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Role of Women in Public Relations

Public relations is a top industry that requires professionalism, experience, and success. For a PR professional, there is a huge number of daily struggles that he or she has to overcome and find some other innovative ways to handle them. There is no exact job description for public relations because there are various tasks for a PR professional. For example, on different days, he or she may need to manage events, write and put together marketing communications, or try to pitch to clients. In order to be successful in PR, it is necessary to come up with innovative ideas, create relevant plans, and, most important, stay consistent. Interestingly, “PR is an industry that is inclusive of women at every level—except for the very top” (Risi, 2016, para. 1). Articles state that women are attracted to public relations but need to work hard, fight to be heard, be in contact with the right people, and have a good reputation as there is a major inequality.

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The tricky part of this industry is following the most current and important news and use only reliable sources. It is crucial to keep ideas fresh and new and make the clients interested in the process and happy with the result. Public relations attract a significant number of women since it is necessary for specialists to work well in teams and empathize with and listen to their clients. Despite the fact that these skills are rather natural for many women, very few of them make it to the top of the industry. According to Carufel (2017), “although women represent two-thirds of the global PR industry, 78 percent of the CEOs in the top 30 PR agencies worldwide are men” (para. 2). Moreover, men “occupy 62 percent of seats at the PR boardroom table” (Carufel, 2017, para. 2). These numbers demonstrate the strange and offensive disproportionality in how many women are PR professionals and how many are allowed to become CEO.

Another severe problem that proves that women are facing more difficulties in public relations is the confidence gap. It is hard to believe, but “twice as many women (26 percent) say they are ‘not confident’ asking for a promotion or pay rise, compared to 13 percent of men” (Carufel, 2017, para. 11). In addition, much fewer women think that they will certainly reach the top of the career ladder, which is a strong proof that they are not treated well by their bosses. What is more, those women who succeeded in becoming CEOs in PR do not believe that “people would respond to them as a leader the same way they would respond to a man” (Krugler, 2017, p. 29). If people are hardworking, experienced, and successful, they have to get promoted or have their salaries increased no matter if they are men or women. Job, professionalism, and, in particular, PR are not and must not be about gender.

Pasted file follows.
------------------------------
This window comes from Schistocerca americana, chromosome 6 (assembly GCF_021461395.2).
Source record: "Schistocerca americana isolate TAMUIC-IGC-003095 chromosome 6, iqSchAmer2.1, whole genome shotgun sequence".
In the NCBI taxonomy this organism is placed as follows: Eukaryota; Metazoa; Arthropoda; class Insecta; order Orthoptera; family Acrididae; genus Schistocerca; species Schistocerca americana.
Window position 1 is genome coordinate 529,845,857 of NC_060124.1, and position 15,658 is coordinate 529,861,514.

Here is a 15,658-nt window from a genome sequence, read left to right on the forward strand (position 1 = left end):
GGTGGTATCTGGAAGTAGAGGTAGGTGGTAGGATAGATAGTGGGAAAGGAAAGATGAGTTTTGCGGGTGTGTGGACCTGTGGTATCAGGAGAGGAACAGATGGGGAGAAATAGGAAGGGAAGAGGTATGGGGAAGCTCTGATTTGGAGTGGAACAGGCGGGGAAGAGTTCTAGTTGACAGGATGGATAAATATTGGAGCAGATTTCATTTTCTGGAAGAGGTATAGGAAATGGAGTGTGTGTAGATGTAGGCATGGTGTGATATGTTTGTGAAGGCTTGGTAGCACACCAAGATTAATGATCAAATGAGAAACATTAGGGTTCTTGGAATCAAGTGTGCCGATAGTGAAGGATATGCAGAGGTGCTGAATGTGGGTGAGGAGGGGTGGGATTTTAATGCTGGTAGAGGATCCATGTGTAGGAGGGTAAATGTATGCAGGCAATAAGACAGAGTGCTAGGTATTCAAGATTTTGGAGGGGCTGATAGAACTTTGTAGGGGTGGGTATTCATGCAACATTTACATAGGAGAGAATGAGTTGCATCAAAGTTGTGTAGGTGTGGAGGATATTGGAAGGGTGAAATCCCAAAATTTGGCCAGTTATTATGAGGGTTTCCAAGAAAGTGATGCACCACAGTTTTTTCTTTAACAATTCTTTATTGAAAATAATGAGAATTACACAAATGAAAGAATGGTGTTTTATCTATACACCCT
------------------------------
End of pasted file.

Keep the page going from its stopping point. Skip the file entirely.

As for salaries in public relations, there is another huge gap between women and men. According to Carufel (2017), “the average salary for men in PR is $61,284 compared to women $55,212, revealing a gender pay gap of $6,072” (para. 4). These numbers let one assume that women are paid less for the same or even more professionally performed work than men. There is no doubt that this inequality is unwelcoming for women and has to be eliminated.

There are several ways of achieving justice and making the public relations industry more equal and respectful for women. First, it is necessary to add more women to boardrooms since a greater number of female board-directors results in a lower likelihood of insolvency and financial restatement, better stock growth, and a higher return on sales. Women trust women, and it is crucial for them to know that they are able to use their right to become leaders. The second step is to increase work flexibility and regulate work and life balance. It is essential because this balance may be especially difficult for women since they are usually responsible for childcare and eldercare. PR companies have to take the perspective of these women and offer them employee benefits like paid maternity leave, telecommuting, and flexible work schedules. What is more, women who get families note that it becomes impossible for them to develop their careers (Krugler, 2017). Hence, PR leaders have to let these women reach the top of the career ladder if they are really experienced and professional.

To draw a conclusion, one may say that public relations is one of those industries that still cannot provide equality for women. It has huge wage and other gaps and orientates not on one’s professionalism and skills but gender. Unfortunately, men have more opportunities to have a promotion, get their salary increased, and reach the top of the career ladder. Women, especially those who get pregnant or already have children, struggle with stereotypes and sexism. Thereby, it is possible for women to achieve success in PR, but discrimination and inequality have to be eliminated so that this sphere can stop paying attention to gender and let women get what they really deserve.

References

Carufel, R. (2017). Women in PR facing tough battle for fair pay, advancement. Agility PR Solutions. Web.

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Krugler, E. (2017). Women in public relations: The influence of gender on women leaders in public relations. Graduate Theses and Dissertations, 1-66.

Risi, J. (2016). Public relations agencies are dominated by women. So why are all their leaders men? Quartz. Web.

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